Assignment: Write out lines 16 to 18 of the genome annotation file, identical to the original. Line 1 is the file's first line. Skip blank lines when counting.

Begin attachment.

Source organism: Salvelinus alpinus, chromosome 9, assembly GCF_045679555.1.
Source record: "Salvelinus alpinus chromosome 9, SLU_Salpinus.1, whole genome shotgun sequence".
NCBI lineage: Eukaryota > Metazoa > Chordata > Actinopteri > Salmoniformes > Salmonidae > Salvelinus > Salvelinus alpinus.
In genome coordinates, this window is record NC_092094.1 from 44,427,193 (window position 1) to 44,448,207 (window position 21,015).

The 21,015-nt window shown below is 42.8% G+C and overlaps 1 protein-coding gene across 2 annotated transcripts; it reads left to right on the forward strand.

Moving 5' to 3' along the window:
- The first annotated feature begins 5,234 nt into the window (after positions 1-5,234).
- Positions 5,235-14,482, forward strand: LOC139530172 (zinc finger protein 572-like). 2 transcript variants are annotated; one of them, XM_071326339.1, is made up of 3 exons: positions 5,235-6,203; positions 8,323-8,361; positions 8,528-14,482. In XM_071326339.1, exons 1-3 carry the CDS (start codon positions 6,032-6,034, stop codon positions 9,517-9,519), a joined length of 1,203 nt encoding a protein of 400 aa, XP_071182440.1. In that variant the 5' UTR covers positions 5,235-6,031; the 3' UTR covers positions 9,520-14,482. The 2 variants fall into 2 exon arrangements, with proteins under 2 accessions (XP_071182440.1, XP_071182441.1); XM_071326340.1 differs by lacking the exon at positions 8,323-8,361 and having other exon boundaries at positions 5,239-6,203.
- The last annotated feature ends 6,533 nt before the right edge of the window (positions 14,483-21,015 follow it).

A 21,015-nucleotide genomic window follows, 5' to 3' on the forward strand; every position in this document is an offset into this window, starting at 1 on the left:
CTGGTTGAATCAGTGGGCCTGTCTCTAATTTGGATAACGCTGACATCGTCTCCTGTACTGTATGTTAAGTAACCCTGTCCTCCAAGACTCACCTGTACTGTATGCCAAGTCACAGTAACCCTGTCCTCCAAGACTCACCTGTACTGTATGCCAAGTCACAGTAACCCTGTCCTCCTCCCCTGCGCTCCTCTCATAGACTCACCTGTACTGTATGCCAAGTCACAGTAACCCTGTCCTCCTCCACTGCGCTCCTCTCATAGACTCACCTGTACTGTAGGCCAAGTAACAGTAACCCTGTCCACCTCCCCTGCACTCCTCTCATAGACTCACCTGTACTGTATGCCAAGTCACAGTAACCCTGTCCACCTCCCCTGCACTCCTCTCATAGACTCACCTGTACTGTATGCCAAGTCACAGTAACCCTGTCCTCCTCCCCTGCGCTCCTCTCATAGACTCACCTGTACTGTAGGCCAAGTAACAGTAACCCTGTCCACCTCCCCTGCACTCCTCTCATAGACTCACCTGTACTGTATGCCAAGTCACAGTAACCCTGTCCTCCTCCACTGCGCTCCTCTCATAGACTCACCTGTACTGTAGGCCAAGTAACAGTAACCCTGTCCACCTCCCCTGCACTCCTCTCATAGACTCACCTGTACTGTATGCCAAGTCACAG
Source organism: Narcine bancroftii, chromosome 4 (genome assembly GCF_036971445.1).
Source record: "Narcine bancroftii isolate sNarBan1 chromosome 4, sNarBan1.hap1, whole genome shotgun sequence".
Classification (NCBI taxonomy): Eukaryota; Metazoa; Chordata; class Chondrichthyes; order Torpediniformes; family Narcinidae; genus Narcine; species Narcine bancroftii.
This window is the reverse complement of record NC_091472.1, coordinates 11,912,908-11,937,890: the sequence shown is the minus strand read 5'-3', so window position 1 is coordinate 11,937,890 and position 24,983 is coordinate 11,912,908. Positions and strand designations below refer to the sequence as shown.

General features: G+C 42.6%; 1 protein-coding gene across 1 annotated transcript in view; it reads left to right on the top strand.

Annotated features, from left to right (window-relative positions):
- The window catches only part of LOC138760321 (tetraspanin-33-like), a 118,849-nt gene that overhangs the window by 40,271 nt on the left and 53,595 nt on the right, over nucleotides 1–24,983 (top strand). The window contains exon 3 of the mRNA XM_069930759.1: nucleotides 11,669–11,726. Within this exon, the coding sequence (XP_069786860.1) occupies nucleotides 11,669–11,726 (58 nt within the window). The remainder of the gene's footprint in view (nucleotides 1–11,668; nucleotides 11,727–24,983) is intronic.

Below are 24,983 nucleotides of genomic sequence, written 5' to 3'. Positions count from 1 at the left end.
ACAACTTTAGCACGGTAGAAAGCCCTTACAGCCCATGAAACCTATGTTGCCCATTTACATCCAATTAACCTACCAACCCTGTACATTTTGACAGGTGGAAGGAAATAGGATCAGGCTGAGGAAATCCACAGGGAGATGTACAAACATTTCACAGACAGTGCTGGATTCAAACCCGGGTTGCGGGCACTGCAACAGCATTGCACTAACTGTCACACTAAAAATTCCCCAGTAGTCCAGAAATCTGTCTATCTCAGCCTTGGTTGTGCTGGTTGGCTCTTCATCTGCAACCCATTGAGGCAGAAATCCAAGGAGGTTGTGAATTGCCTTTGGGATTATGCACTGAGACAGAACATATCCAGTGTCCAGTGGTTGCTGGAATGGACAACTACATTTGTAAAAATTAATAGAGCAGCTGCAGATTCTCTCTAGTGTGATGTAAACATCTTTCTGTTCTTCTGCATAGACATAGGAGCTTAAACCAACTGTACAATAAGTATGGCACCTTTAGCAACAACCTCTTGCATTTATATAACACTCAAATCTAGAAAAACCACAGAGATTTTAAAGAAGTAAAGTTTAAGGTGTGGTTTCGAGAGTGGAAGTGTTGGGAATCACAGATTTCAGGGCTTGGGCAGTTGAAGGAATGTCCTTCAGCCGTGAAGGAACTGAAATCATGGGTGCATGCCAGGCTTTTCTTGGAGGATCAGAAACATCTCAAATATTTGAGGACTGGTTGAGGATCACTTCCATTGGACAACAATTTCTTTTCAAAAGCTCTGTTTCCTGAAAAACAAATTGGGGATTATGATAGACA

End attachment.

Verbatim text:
General features: G+C 42.6%; 1 protein-coding gene across 1 annotated transcript in view; it reads left to right on the top strand.

Annotated features, from left to right (window-relative positions):
- The window catches only part of LOC138760321 (tetraspanin-33-like), a 118,849-nt gene that overhangs the window by 40,271 nt on the left and 53,595 nt on the right, over nucleotides 1–24,983 (top strand). The window contains exon 3 of the mRNA XM_069930759.1: nucleotides 11,669–11,726. Within this exon, the coding sequence (XP_069786860.1) occupies nucleotides 11,669–11,726 (58 nt within the window). The remainder of the gene's footprint in view (nucleotides 1–11,668; nucleotides 11,727–24,983) is intronic.